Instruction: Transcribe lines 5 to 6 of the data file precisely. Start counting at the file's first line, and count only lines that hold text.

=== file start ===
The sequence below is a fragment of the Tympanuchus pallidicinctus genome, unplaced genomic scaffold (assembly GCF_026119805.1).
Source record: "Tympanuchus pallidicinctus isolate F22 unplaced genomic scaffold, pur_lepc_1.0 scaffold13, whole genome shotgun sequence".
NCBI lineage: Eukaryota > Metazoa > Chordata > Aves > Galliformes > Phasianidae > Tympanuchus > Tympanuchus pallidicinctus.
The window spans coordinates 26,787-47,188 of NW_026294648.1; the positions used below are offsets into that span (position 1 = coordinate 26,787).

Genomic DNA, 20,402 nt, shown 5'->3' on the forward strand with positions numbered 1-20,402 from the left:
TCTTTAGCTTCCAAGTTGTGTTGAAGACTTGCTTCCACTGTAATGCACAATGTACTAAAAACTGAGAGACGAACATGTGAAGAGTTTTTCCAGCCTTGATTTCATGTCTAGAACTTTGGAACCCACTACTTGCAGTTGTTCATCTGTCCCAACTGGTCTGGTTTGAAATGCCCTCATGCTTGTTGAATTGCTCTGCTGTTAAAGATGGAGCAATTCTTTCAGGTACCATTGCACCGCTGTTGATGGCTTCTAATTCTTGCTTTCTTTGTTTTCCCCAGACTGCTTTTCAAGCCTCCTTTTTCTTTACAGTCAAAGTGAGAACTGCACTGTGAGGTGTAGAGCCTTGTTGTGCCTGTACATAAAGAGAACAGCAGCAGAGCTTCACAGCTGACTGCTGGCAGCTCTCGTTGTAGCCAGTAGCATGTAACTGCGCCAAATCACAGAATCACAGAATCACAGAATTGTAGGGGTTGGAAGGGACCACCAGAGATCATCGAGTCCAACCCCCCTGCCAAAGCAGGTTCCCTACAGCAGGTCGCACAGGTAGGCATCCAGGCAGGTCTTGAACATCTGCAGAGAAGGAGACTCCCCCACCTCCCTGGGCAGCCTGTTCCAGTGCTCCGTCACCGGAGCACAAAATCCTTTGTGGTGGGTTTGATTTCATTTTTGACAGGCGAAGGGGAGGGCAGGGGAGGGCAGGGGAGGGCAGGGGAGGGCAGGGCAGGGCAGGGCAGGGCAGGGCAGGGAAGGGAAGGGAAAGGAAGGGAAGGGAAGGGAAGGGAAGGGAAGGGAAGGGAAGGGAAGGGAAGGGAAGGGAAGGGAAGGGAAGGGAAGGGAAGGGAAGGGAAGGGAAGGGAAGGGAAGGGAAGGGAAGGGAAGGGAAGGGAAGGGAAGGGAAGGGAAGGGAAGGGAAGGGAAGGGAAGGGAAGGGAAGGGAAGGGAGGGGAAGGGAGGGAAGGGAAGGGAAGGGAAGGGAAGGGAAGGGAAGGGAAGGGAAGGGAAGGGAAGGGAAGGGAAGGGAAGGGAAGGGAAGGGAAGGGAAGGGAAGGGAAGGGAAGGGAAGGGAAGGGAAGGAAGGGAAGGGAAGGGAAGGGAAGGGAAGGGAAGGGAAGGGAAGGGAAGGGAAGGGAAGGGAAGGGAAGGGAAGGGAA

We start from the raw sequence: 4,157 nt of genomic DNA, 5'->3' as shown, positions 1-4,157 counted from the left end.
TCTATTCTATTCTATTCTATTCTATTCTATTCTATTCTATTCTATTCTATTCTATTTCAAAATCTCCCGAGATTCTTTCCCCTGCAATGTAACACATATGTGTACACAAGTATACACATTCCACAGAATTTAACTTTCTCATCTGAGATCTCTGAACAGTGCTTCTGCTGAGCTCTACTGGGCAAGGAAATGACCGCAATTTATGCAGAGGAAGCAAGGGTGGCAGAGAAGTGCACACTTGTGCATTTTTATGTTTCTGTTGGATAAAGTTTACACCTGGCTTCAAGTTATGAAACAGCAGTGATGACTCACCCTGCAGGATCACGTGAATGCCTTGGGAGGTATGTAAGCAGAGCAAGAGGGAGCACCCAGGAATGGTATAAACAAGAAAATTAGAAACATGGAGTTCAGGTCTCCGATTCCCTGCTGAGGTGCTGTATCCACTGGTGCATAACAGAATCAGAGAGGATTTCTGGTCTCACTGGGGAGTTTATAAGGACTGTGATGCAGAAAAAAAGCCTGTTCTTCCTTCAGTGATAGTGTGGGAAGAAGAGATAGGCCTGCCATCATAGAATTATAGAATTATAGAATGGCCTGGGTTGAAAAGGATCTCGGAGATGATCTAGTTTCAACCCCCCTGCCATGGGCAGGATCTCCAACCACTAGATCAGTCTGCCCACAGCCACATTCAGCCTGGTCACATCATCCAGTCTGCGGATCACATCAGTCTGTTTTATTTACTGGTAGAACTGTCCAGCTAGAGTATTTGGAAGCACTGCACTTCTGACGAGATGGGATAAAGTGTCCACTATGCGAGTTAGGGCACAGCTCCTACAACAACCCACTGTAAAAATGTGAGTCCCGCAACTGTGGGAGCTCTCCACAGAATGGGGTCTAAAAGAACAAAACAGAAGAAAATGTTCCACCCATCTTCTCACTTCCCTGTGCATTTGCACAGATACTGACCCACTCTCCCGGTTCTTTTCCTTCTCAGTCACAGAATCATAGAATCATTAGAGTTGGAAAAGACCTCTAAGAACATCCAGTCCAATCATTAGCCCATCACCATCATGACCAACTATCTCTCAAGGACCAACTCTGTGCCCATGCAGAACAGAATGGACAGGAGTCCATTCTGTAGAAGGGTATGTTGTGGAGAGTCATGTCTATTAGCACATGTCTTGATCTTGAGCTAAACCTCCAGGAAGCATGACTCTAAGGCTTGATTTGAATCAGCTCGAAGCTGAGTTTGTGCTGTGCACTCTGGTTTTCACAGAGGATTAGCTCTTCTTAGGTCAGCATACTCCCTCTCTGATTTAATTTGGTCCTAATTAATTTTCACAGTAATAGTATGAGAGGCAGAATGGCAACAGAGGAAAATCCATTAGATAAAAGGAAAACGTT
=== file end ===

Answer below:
Genomic DNA, 20,402 nt, shown 5'->3' on the forward strand with positions numbered 1-20,402 from the left:
TCTTTAGCTTCCAAGTTGTGTTGAAGACTTGCTTCCACTGTAATGCACAATGTACTAAAAACTGAGAGACGAACATGTGAAGAGTTTTTCCAGCCTTGATTTCATGTCTAGAACTTTGGAACCCACTACTTGCAGTTGTTCATCTGTCCCAACTGGTCTGGTTTGAAATGCCCTCATGCTTGTTGAATTGCTCTGCTGTTAAAGATGGAGCAATTCTTTCAGGTACCATTGCACCGCTGTTGATGGCTTCTAATTCTTGCTTTCTTTGTTTTCCCCAGACTGCTTTTCAAGCCTCCTTTTTCTTTACAGTCAAAGTGAGAACTGCACTGTGAGGTGTAGAGCCTTGTTGTGCCTGTACATAAAGAGAACAGCAGCAGAGCTTCACAGCTGACTGCTGGCAGCTCTCGTTGTAGCCAGTAGCATGTAACTGCGCCAAATCACAGAATCACAGAATCACAGAATTGTAGGGGTTGGAAGGGACCACCAGAGATCATCGAGTCCAACCCCCCTGCCAAAGCAGGTTCCCTACAGCAGGTCGCACAGGTAGGCATCCAGGCAGGTCTTGAACATCTGCAGAGAAGGAGACTCCCCCACCTCCCTGGGCAGCCTGTTCCAGTGCTCCGTCACCGGAGCACAAAATCCTTTGTGGTGGGTTTGATTTCATTTTTGACAGGCGAAGGGGAGGGCAGGGGAGGGCAGGGGAGGGCAGGGGAGGGCAGGGCAGGGCAGGGCAGGGCAGGGCAGGGAAGGGAAGGGAAAGGAAGGGAAGGGAAGGGAAGGGAAGGGAAGGGAAGGGAAGGGAAGGGAAGGGAAGGGAAGGGAAGGGAAGGGAAGGGAAGGGAAGGGAAGGGAAGGGAAGGGAAGGGAAGGGAAGGGAAGGGAAGGGAAGGGAAGGGAAGGGAAGGGAAGGGAAGGGAAGGGAAGGGAAGGGAAGGGAAGGGAGGGGAAGGGAGGGAAGGGAAGGGAAGGGAAGGGAAGGGAAGGGAAGGGAAGGGAAGGGAAGGGAAGGGAAGGGAAGGGAAGGGAAGGGAAGGGAAGGGAAGGGAAGGGAAGGGAAGGGAAGGGAAGGGAAGGAAGGGAAGGGAAGGGAAGGGAAGGGAAGGGAAGGGAAGGGAAGGGAAGGGAAGGGAAGGGAAGGGAAGGGAAGGGAA